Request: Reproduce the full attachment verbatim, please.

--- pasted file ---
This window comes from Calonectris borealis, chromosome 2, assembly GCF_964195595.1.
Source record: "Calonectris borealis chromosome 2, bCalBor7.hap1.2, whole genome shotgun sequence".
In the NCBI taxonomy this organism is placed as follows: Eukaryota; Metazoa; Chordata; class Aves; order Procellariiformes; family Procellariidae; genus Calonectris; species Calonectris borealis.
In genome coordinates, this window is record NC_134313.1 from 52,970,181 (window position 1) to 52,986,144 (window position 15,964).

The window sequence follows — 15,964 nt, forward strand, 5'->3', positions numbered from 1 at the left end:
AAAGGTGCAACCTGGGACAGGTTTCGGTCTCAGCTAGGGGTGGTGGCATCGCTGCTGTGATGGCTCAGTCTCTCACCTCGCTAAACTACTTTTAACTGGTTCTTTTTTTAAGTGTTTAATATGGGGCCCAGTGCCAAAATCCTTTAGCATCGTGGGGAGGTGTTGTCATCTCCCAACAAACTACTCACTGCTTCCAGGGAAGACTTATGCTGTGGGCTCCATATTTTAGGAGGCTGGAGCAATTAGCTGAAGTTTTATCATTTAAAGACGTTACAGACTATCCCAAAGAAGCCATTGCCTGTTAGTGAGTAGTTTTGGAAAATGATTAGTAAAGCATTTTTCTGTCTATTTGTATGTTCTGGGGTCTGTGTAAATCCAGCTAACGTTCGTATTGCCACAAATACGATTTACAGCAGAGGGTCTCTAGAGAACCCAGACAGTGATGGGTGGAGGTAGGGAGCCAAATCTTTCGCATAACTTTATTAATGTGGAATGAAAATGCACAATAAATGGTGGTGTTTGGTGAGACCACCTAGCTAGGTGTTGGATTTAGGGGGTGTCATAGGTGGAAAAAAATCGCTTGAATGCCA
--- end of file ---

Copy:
This window comes from Calonectris borealis, chromosome 2, assembly GCF_964195595.1.
Source record: "Calonectris borealis chromosome 2, bCalBor7.hap1.2, whole genome shotgun sequence".
In the NCBI taxonomy this organism is placed as follows: Eukaryota; Metazoa; Chordata; class Aves; order Procellariiformes; family Procellariidae; genus Calonectris; species Calonectris borealis.
In genome coordinates, this window is record NC_134313.1 from 52,970,181 (window position 1) to 52,986,144 (window position 15,964).

The window sequence follows — 15,964 nt, forward strand, 5'->3', positions numbered from 1 at the left end:
AAAGGTGCAACCTGGGACAGGTTTCGGTCTCAGCTAGGGGTGGTGGCATCGCTGCTGTGATGGCTCAGTCTCTCACCTCGCTAAACTACTTTTAACTGGTTCTTTTTTTAAGTGTTTAATATGGGGCCCAGTGCCAAAATCCTTTAGCATCGTGGGGAGGTGTTGTCATCTCCCAACAAACTACTCACTGCTTCCAGGGAAGACTTATGCTGTGGGCTCCATATTTTAGGAGGCTGGAGCAATTAGCTGAAGTTTTATCATTTAAAGACGTTACAGACTATCCCAAAGAAGCCATTGCCTGTTAGTGAGTAGTTTTGGAAAATGATTAGTAAAGCATTTTTCTGTCTATTTGTATGTTCTGGGGTCTGTGTAAATCCAGCTAACGTTCGTATTGCCACAAATACGATTTACAGCAGAGGGTCTCTAGAGAACCCAGACAGTGATGGGTGGAGGTAGGGAGCCAAATCTTTCGCATAACTTTATTAATGTGGAATGAAAATGCACAATAAATGGTGGTGTTTGGTGAGACCACCTAGCTAGGTGTTGGATTTAGGGGGTGTCATAGGTGGAAAAAAATCGCTTGAATGCCA